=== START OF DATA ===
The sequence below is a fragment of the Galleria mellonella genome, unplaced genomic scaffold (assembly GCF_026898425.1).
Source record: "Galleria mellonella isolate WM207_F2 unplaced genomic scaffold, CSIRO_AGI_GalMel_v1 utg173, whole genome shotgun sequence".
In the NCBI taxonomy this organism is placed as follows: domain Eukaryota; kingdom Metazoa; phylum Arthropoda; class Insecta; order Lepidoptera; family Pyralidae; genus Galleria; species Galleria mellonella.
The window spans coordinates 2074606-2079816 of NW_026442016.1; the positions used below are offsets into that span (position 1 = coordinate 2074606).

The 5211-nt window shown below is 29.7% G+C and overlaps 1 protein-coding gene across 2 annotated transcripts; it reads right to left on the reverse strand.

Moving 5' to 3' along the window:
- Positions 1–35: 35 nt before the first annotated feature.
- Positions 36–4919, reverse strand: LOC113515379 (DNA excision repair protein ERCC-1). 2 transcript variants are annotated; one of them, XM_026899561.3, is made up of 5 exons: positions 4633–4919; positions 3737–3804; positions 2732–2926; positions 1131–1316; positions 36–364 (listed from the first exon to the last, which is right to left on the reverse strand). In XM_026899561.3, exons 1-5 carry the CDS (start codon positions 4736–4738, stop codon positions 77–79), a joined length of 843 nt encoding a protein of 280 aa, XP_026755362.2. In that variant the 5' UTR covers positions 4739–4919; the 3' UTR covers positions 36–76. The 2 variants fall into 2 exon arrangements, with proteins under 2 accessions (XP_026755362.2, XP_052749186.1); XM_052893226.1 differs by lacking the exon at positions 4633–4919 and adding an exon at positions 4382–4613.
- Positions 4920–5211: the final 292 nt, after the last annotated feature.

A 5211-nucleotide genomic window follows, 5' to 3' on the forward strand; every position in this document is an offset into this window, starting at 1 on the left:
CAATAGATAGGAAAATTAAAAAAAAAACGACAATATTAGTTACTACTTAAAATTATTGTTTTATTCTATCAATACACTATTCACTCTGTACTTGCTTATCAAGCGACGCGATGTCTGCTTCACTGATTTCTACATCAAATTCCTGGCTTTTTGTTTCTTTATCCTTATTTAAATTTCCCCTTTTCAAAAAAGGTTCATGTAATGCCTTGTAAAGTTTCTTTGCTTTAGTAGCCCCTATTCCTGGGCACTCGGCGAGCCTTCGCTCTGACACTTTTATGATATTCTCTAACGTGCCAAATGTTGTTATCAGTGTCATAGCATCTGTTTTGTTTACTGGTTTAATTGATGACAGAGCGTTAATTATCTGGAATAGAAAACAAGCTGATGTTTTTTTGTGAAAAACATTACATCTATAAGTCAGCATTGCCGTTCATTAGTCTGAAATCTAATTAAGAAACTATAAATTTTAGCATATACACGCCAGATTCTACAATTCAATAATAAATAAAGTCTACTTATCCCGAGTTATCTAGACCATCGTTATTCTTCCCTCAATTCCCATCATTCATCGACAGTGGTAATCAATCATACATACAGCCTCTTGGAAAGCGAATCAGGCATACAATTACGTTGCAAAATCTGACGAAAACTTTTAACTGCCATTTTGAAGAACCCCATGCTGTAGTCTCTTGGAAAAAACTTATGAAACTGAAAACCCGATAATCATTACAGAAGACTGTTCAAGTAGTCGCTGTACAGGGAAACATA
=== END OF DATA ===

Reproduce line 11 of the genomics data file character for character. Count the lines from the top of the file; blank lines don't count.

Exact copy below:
CAATAGATAGGAAAATTAAAAAAAAAACGACAATATTAGTTACTACTTAAAATTATTGTTTTATTCTATCAATACACTATTCACTCTGTACTTGCTTATCAAGCGACGCGATGTCTGCTTCACTGATTTCTACATCAAATTCCTGGCTTTTTGTTTCTTTATCCTTATTTAAATTTCCCCTTTTCAAAAAAGGTTCATGTAATGCCTTGTAAAGTTTCTTTGCTTTAGTAGCCCCTATTCCTGGGCACTCGGCGAGCCTTCGCTCTGACACTTTTATGATATTCTCTAACGTGCCAAATGTTGTTATCAGTGTCATAGCATCTGTTTTGTTTACTGGTTTAATTGATGACAGAGCGTTAATTATCTGGAATAGAAAACAAGCTGATGTTTTTTTGTGAAAAACATTACATCTATAAGTCAGCATTGCCGTTCATTAGTCTGAAATCTAATTAAGAAACTATAAATTTTAGCATATACACGCCAGATTCTACAATTCAATAATAAATAAAGTCTACTTATCCCGAGTTATCTAGACCATCGTTATTCTTCCCTCAATTCCCATCATTCATCGACAGTGGTAATCAATCATACATACAGCCTCTTGGAAAGCGAATCAGGCATACAATTACGTTGCAAAATCTGACGAAAACTTTTAACTGCCATTTTGAAGAACCCCATGCTGTAGTCTCTTGGAAAAAACTTATGAAACTGAAAACCCGATAATCATTACAGAAGACTGTTCAAGTAGTCGCTGTACAGGGAAACATA